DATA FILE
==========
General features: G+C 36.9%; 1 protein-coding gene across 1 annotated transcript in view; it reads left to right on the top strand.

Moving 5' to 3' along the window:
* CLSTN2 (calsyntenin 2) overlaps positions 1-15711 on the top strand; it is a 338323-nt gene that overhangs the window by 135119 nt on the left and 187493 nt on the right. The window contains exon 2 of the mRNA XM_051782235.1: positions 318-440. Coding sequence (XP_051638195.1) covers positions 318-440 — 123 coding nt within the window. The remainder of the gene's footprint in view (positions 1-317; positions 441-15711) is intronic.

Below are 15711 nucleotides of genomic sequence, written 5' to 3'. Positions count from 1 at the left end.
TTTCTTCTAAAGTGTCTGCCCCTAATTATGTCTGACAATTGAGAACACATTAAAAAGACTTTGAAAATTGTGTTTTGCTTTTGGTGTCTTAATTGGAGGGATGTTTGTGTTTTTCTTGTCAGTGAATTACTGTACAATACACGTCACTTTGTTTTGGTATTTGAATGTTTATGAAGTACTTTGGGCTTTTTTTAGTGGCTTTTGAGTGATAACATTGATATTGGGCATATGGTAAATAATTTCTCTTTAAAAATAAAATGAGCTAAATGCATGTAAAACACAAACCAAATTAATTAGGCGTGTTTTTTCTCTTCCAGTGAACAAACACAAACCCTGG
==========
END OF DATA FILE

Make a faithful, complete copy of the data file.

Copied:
General features: G+C 36.9%; 1 protein-coding gene across 1 annotated transcript in view; it reads left to right on the top strand.

Moving 5' to 3' along the window:
* CLSTN2 (calsyntenin 2) overlaps positions 1-15711 on the top strand; it is a 338323-nt gene that overhangs the window by 135119 nt on the left and 187493 nt on the right. The window contains exon 2 of the mRNA XM_051782235.1: positions 318-440. Coding sequence (XP_051638195.1) covers positions 318-440 — 123 coding nt within the window. The remainder of the gene's footprint in view (positions 1-317; positions 441-15711) is intronic.

Below are 15711 nucleotides of genomic sequence, written 5' to 3'. Positions count from 1 at the left end.
TTTCTTCTAAAGTGTCTGCCCCTAATTATGTCTGACAATTGAGAACACATTAAAAAGACTTTGAAAATTGTGTTTTGCTTTTGGTGTCTTAATTGGAGGGATGTTTGTGTTTTTCTTGTCAGTGAATTACTGTACAATACACGTCACTTTGTTTTGGTATTTGAATGTTTATGAAGTACTTTGGGCTTTTTTTAGTGGCTTTTGAGTGATAACATTGATATTGGGCATATGGTAAATAATTTCTCTTTAAAAATAAAATGAGCTAAATGCATGTAAAACACAAACCAAATTAATTAGGCGTGTTTTTTCTCTTCCAGTGAACAAACACAAACCCTGG